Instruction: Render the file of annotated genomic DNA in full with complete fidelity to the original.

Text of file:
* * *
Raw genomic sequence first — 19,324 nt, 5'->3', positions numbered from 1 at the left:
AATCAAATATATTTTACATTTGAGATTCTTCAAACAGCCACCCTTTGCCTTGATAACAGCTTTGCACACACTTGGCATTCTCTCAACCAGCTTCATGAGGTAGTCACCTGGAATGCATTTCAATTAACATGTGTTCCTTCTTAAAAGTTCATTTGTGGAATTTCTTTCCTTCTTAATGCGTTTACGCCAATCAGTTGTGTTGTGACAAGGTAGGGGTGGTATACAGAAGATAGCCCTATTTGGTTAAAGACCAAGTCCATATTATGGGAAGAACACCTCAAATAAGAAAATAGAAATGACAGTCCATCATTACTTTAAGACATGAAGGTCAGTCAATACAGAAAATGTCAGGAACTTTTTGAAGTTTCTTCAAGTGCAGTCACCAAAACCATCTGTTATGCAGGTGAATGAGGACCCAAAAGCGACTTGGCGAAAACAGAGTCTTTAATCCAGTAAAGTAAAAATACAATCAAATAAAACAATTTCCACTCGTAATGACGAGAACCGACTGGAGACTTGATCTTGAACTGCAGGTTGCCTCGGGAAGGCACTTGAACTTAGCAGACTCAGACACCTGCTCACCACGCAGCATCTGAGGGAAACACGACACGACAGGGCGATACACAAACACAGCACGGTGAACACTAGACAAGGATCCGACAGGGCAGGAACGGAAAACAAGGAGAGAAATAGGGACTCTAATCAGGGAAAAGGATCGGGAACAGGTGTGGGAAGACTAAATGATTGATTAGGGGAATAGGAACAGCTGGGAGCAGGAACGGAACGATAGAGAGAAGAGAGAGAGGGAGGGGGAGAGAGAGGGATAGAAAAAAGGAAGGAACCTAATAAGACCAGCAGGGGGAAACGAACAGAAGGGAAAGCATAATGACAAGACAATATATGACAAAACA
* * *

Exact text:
Raw genomic sequence first — 19,324 nt, 5'->3', positions numbered from 1 at the left:
AATCAAATATATTTTACATTTGAGATTCTTCAAACAGCCACCCTTTGCCTTGATAACAGCTTTGCACACACTTGGCATTCTCTCAACCAGCTTCATGAGGTAGTCACCTGGAATGCATTTCAATTAACATGTGTTCCTTCTTAAAAGTTCATTTGTGGAATTTCTTTCCTTCTTAATGCGTTTACGCCAATCAGTTGTGTTGTGACAAGGTAGGGGTGGTATACAGAAGATAGCCCTATTTGGTTAAAGACCAAGTCCATATTATGGGAAGAACACCTCAAATAAGAAAATAGAAATGACAGTCCATCATTACTTTAAGACATGAAGGTCAGTCAATACAGAAAATGTCAGGAACTTTTTGAAGTTTCTTCAAGTGCAGTCACCAAAACCATCTGTTATGCAGGTGAATGAGGACCCAAAAGCGACTTGGCGAAAACAGAGTCTTTAATCCAGTAAAGTAAAAATACAATCAAATAAAACAATTTCCACTCGTAATGACGAGAACCGACTGGAGACTTGATCTTGAACTGCAGGTTGCCTCGGGAAGGCACTTGAACTTAGCAGACTCAGACACCTGCTCACCACGCAGCATCTGAGGGAAACACGACACGACAGGGCGATACACAAACACAGCACGGTGAACACTAGACAAGGATCCGACAGGGCAGGAACGGAAAACAAGGAGAGAAATAGGGACTCTAATCAGGGAAAAGGATCGGGAACAGGTGTGGGAAGACTAAATGATTGATTAGGGGAATAGGAACAGCTGGGAGCAGGAACGGAACGATAGAGAGAAGAGAGAGAGGGAGGGGGAGAGAGAGGGATAGAAAAAAGGAAGGAACCTAATAAGACCAGCAGGGGGAAACGAACAGAAGGGAAAGCATAATGACAAGACAATATATGACAAAACA